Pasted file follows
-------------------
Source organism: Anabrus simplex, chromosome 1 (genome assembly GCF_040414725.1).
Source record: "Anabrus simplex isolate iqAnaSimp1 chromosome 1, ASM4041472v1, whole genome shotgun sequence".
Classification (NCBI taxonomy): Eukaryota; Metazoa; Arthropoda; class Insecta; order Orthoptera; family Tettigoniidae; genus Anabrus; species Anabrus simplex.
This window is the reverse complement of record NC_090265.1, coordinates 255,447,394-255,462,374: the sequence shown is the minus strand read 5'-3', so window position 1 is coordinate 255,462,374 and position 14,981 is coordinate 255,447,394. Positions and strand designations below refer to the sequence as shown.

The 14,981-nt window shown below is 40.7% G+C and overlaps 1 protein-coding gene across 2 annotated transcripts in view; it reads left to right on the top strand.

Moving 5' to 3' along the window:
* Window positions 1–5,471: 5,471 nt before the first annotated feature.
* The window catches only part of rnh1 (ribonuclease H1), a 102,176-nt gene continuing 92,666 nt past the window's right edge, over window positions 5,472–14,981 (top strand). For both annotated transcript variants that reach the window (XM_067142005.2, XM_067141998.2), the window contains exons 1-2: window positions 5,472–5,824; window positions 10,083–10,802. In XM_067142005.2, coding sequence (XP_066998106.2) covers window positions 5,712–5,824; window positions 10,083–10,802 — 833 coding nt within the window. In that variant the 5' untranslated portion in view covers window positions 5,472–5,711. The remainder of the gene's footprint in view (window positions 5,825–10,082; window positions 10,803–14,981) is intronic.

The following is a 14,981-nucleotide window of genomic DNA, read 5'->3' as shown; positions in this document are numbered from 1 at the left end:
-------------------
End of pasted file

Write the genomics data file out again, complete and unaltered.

Source organism: Anabrus simplex, chromosome 1 (genome assembly GCF_040414725.1).
Source record: "Anabrus simplex isolate iqAnaSimp1 chromosome 1, ASM4041472v1, whole genome shotgun sequence".
Classification (NCBI taxonomy): Eukaryota; Metazoa; Arthropoda; class Insecta; order Orthoptera; family Tettigoniidae; genus Anabrus; species Anabrus simplex.
This window is the reverse complement of record NC_090265.1, coordinates 255,447,394-255,462,374: the sequence shown is the minus strand read 5'-3', so window position 1 is coordinate 255,462,374 and position 14,981 is coordinate 255,447,394. Positions and strand designations below refer to the sequence as shown.

The 14,981-nt window shown below is 40.7% G+C and overlaps 1 protein-coding gene across 2 annotated transcripts in view; it reads left to right on the top strand.

Moving 5' to 3' along the window:
* Window positions 1–5,471: 5,471 nt before the first annotated feature.
* The window catches only part of rnh1 (ribonuclease H1), a 102,176-nt gene continuing 92,666 nt past the window's right edge, over window positions 5,472–14,981 (top strand). For both annotated transcript variants that reach the window (XM_067142005.2, XM_067141998.2), the window contains exons 1-2: window positions 5,472–5,824; window positions 10,083–10,802. In XM_067142005.2, coding sequence (XP_066998106.2) covers window positions 5,712–5,824; window positions 10,083–10,802 — 833 coding nt within the window. In that variant the 5' untranslated portion in view covers window positions 5,472–5,711. The remainder of the gene's footprint in view (window positions 5,825–10,082; window positions 10,803–14,981) is intronic.

The following is a 14,981-nucleotide window of genomic DNA, read 5'->3' as shown; positions in this document are numbered from 1 at the left end: